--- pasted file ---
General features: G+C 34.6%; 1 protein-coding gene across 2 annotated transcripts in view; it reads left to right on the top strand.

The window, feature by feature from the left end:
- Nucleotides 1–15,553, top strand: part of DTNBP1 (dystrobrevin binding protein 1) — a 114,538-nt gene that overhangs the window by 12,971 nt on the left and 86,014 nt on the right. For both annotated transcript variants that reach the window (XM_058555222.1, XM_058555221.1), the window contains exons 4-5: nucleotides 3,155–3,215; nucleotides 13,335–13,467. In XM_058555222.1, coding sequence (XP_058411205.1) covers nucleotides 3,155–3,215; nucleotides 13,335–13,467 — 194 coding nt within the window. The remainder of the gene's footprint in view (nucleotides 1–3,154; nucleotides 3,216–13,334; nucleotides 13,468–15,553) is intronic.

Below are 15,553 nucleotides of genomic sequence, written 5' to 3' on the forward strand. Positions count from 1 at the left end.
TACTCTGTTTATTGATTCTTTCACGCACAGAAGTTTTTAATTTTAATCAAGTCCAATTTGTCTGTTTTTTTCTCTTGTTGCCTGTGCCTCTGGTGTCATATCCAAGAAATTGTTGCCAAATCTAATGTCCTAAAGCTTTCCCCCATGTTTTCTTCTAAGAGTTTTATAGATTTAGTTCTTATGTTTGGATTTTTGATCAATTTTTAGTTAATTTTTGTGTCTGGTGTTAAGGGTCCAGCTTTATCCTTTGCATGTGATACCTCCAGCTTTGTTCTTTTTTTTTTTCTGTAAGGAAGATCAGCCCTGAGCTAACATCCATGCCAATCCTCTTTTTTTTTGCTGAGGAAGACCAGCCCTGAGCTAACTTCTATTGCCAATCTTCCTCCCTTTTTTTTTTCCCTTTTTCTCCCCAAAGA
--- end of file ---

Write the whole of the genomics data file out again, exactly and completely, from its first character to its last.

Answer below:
General features: G+C 34.6%; 1 protein-coding gene across 2 annotated transcripts in view; it reads left to right on the top strand.

The window, feature by feature from the left end:
- Nucleotides 1–15,553, top strand: part of DTNBP1 (dystrobrevin binding protein 1) — a 114,538-nt gene that overhangs the window by 12,971 nt on the left and 86,014 nt on the right. For both annotated transcript variants that reach the window (XM_058555222.1, XM_058555221.1), the window contains exons 4-5: nucleotides 3,155–3,215; nucleotides 13,335–13,467. In XM_058555222.1, coding sequence (XP_058411205.1) covers nucleotides 3,155–3,215; nucleotides 13,335–13,467 — 194 coding nt within the window. The remainder of the gene's footprint in view (nucleotides 1–3,154; nucleotides 3,216–13,334; nucleotides 13,468–15,553) is intronic.

Below are 15,553 nucleotides of genomic sequence, written 5' to 3' on the forward strand. Positions count from 1 at the left end.
TACTCTGTTTATTGATTCTTTCACGCACAGAAGTTTTTAATTTTAATCAAGTCCAATTTGTCTGTTTTTTTCTCTTGTTGCCTGTGCCTCTGGTGTCATATCCAAGAAATTGTTGCCAAATCTAATGTCCTAAAGCTTTCCCCCATGTTTTCTTCTAAGAGTTTTATAGATTTAGTTCTTATGTTTGGATTTTTGATCAATTTTTAGTTAATTTTTGTGTCTGGTGTTAAGGGTCCAGCTTTATCCTTTGCATGTGATACCTCCAGCTTTGTTCTTTTTTTTTTTCTGTAAGGAAGATCAGCCCTGAGCTAACATCCATGCCAATCCTCTTTTTTTTTGCTGAGGAAGACCAGCCCTGAGCTAACTTCTATTGCCAATCTTCCTCCCTTTTTTTTTTCCCTTTTTCTCCCCAAAGA